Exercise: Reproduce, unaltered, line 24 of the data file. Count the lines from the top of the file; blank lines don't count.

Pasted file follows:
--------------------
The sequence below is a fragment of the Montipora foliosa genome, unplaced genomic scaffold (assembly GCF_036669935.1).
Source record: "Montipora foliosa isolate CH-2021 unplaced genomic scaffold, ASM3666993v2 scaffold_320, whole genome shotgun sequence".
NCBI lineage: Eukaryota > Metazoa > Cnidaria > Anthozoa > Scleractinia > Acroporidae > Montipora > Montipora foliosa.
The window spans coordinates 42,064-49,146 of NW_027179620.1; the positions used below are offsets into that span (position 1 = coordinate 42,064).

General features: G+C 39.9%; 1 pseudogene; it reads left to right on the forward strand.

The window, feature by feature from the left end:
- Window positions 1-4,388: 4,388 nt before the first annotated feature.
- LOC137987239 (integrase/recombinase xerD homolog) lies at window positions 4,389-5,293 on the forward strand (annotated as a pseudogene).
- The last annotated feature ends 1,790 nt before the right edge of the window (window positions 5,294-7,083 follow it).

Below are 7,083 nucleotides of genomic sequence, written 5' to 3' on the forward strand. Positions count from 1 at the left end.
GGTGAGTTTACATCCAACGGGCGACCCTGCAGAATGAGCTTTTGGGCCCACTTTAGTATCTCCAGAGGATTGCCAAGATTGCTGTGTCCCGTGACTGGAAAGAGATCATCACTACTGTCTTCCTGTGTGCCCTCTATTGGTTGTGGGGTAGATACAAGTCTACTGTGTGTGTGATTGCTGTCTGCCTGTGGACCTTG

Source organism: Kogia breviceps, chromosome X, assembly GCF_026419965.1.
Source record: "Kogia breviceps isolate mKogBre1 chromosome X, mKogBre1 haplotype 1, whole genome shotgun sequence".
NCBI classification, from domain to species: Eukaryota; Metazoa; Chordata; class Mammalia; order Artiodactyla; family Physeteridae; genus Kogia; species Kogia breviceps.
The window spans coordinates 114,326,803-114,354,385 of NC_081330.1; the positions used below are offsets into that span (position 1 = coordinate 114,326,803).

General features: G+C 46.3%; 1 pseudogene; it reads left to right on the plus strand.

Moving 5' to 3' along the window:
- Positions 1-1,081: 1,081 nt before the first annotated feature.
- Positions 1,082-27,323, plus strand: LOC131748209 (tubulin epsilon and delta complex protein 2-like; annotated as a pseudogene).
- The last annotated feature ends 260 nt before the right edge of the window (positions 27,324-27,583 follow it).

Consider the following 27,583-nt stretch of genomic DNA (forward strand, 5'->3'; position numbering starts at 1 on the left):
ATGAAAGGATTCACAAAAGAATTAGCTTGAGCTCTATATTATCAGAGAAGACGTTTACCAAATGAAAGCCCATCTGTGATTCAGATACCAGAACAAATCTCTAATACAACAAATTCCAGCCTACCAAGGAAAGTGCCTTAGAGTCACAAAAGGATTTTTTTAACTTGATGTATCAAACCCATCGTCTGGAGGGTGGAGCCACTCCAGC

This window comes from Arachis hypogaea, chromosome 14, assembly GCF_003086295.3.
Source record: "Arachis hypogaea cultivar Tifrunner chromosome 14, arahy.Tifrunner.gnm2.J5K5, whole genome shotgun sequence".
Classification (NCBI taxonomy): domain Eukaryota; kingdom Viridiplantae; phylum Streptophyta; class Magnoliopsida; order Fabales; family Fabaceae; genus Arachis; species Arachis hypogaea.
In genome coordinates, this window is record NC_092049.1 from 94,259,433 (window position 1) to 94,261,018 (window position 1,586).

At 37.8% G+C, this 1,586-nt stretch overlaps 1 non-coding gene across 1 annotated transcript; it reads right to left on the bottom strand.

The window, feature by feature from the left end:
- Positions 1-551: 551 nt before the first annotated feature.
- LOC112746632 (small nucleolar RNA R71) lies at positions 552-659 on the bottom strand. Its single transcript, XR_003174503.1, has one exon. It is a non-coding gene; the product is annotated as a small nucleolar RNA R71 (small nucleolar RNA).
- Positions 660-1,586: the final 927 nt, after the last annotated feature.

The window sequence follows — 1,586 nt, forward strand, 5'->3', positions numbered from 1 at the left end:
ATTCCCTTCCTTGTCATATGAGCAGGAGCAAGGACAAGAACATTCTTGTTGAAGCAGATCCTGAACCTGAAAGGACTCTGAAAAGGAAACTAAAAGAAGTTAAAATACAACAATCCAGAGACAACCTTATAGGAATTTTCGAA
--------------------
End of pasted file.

Source record: "Arachis hypogaea cultivar Tifrunner chromosome 14, arahy.Tifrunner.gnm2.J5K5, whole genome shotgun sequence".